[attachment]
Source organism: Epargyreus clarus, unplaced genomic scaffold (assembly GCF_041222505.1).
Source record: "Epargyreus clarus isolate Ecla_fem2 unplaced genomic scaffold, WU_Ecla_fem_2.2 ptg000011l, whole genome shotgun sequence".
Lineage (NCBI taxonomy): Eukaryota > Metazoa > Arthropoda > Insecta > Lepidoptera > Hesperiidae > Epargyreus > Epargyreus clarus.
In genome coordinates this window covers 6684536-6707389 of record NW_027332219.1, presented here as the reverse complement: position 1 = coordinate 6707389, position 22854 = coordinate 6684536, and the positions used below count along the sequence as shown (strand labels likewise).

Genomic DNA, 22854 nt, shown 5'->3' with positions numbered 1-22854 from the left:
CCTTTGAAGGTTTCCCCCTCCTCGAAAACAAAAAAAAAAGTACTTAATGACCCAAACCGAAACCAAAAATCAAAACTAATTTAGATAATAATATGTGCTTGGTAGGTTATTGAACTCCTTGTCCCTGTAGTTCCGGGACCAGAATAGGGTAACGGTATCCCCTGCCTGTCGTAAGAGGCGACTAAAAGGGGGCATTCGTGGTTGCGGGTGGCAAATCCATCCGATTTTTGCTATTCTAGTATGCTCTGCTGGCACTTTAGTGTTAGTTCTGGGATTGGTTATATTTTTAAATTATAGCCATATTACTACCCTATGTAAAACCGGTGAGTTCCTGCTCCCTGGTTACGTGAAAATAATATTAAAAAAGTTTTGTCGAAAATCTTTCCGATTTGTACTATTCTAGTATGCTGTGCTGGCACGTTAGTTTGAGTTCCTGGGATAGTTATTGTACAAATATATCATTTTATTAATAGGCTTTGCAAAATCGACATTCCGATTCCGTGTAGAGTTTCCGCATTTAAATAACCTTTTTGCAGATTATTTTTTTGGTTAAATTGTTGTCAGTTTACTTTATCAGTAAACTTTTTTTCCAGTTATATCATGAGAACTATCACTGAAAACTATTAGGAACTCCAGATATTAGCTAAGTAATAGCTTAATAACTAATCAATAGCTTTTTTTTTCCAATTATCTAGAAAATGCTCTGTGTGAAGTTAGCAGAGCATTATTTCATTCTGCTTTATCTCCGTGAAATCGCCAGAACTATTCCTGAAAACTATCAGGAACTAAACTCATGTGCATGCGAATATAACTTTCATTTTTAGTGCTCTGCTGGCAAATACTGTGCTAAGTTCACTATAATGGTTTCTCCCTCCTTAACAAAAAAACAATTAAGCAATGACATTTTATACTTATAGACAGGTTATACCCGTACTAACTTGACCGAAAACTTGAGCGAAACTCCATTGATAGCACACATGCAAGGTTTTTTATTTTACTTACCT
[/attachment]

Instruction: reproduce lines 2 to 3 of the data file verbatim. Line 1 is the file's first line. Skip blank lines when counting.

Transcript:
Source record: "Epargyreus clarus isolate Ecla_fem2 unplaced genomic scaffold, WU_Ecla_fem_2.2 ptg000011l, whole genome shotgun sequence".
Lineage (NCBI taxonomy): Eukaryota > Metazoa > Arthropoda > Insecta > Lepidoptera > Hesperiidae > Epargyreus > Epargyreus clarus.